Oliver Zipse joined BMW as a trainee in 1991 and has been a driving force in BMW’s transition to electrification. Picture: SUPPLIED
Oliver Zipse joined BMW as a trainee in 1991 and has been a driving force in BMW’s transition to electrification. Picture: SUPPLIED

BMW has named Oliver Zipse, one of the driving forces behind its bold electrification programme, as its new CEO, replacing outgoing boss Harald Krüger.

Zipse, who will assume his new role on August 16, joined the company in 1991 as a development trainee and became a member of the board of management in 2015.

The 55-year-old, in his previous positions as head of technical planning and head of group planning and production strategy, has been a driving force in BMW’s transition to electrification. He has advocated in-house component production, rather than using external contractors, as a means of conserving the company’s workforce.

He managed BMW’s Mini production facility in Oxford in 2007-2008, overseeing the increased robotisation of the plant’s production line and a significant boost in export rates.

His appointment as CEO was welcomed by the company’s shareholders, with share prices rising 1.4% in the wake of the announcement.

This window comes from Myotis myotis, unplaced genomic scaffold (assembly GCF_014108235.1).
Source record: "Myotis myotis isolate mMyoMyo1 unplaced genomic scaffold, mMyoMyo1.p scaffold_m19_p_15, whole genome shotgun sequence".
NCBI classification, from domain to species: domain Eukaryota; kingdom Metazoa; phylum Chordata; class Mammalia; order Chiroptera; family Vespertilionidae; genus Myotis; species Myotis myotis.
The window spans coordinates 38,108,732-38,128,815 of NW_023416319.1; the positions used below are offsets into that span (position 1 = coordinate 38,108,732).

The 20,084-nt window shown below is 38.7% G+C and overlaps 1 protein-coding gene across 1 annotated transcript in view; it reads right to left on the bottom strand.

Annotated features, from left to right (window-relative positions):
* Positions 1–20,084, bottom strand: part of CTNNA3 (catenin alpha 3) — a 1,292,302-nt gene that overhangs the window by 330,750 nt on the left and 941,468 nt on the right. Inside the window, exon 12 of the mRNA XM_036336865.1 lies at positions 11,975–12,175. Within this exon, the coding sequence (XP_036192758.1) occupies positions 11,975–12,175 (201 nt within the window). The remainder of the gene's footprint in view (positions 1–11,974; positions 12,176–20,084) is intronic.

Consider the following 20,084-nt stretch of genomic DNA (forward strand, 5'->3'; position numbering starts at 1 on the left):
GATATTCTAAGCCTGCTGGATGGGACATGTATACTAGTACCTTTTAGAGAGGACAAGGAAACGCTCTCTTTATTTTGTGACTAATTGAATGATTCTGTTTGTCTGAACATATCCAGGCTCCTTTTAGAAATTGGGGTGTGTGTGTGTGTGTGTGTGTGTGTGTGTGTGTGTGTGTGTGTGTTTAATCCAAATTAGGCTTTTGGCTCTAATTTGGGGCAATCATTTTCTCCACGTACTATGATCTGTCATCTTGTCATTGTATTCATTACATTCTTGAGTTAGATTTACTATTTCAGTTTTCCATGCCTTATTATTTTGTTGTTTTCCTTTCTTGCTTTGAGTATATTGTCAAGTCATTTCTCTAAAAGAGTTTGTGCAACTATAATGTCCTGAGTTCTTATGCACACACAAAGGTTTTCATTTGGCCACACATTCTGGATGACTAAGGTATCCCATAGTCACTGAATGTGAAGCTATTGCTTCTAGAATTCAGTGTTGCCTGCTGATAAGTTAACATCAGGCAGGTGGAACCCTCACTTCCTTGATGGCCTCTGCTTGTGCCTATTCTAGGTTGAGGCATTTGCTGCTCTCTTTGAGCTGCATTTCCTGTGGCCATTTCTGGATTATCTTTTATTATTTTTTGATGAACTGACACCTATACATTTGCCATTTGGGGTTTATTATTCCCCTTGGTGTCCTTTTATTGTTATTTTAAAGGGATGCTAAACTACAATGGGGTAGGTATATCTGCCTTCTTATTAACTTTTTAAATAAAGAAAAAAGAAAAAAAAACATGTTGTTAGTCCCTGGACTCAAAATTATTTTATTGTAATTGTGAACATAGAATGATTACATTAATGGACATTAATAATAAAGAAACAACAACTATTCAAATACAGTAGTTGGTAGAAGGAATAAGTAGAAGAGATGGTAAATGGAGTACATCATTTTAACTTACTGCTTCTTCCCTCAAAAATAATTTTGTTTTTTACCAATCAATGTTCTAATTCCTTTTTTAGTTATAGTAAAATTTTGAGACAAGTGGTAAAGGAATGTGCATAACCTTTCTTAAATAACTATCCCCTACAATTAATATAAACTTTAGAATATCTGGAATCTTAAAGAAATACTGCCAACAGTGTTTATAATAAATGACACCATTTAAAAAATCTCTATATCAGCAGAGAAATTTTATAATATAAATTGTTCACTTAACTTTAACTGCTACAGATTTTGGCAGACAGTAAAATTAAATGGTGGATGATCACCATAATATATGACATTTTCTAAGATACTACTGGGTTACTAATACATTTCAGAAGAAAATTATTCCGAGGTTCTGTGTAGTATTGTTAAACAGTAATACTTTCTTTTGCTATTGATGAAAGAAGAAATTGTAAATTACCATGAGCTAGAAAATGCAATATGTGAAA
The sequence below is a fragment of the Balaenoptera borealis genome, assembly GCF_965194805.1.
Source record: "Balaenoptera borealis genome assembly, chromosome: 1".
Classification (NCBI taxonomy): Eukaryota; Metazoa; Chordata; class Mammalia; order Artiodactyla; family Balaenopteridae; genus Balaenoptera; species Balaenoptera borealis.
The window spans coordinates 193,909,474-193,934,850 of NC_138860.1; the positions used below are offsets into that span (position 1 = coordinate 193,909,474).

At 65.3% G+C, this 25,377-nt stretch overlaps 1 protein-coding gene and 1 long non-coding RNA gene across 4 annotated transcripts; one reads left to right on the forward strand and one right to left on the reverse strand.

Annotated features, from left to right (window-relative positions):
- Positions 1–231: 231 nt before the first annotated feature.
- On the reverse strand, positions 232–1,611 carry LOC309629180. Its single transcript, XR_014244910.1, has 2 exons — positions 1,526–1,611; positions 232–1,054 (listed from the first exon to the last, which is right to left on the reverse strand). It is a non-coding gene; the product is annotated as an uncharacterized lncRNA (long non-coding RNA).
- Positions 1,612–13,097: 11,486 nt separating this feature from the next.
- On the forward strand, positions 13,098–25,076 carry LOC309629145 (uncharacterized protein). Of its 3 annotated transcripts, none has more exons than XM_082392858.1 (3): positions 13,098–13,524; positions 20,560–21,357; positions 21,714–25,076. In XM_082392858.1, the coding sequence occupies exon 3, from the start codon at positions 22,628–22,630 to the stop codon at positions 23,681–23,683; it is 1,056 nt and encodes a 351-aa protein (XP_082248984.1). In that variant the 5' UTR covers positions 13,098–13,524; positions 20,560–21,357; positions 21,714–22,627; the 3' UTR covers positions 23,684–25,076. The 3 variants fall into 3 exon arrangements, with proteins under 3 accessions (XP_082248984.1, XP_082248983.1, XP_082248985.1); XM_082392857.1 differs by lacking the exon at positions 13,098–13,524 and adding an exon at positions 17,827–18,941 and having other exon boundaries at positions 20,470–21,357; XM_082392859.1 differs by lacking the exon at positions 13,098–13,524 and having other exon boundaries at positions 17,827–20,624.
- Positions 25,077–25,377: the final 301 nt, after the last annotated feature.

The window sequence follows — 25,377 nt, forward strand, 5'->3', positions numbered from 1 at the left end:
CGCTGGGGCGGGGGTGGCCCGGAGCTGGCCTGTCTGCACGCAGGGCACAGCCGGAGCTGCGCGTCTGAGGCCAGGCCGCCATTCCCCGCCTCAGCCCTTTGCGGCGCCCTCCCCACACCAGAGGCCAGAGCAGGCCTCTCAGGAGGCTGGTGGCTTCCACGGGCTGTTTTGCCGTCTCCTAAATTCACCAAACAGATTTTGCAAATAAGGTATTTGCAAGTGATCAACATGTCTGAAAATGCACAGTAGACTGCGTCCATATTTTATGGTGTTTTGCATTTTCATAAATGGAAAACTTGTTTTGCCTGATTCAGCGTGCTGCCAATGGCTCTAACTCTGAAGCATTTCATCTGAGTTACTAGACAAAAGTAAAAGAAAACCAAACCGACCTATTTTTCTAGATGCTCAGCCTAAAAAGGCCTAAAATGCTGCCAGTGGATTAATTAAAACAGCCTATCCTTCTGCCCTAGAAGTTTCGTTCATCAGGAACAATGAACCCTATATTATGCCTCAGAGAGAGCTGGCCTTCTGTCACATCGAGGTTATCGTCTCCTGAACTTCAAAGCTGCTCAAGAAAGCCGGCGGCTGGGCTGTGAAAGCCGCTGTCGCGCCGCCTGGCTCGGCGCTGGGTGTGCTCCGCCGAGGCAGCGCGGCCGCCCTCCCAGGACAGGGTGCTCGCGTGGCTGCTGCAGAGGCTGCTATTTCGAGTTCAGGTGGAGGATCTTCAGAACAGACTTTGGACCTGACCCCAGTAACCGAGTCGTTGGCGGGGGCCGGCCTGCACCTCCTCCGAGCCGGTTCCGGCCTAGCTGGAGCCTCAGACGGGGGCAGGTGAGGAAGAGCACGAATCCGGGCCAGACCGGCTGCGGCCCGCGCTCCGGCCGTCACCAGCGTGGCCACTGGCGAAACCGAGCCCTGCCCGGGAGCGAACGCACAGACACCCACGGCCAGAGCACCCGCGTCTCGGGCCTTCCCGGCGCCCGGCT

BMW has lost ground to rivals after being an early adopter of electric vehicles with its i3. Picture: SUPPLIED
BMW has lost ground to rivals after being an early adopter of electric vehicles with its i3. Picture: SUPPLIED

The chairman of BMW’s supervisory board, Norbert Reithofer, said: “With Oliver Zipse, a decisive strategic and analytical leader will assume the chair of the board of management of BMW. He will provide the BMW Group with fresh momentum in shaping the mobility of the future.”

Zipse, along with board member for research and development Klaus Fröhlich, was considered a favourite for the position when Krüger announced his plans to step down.

Krüger’s departure comes following four years at the helm. The move was not unexpected, with the 53-year-old having a series of health problems since his appointment to the position in 2015.

During his tenure, Krüger was criticised for neglecting BMW’s i electric vehicle sub-brand and was held partly accountable for a drop in global sales that resulted in the firm losing its long-held position as the number one premium automotive brand to Mercedes-Benz.

Reithofer expressed “sincere appreciation [to Krüger] for his many years of successful work within the BMW Group”.


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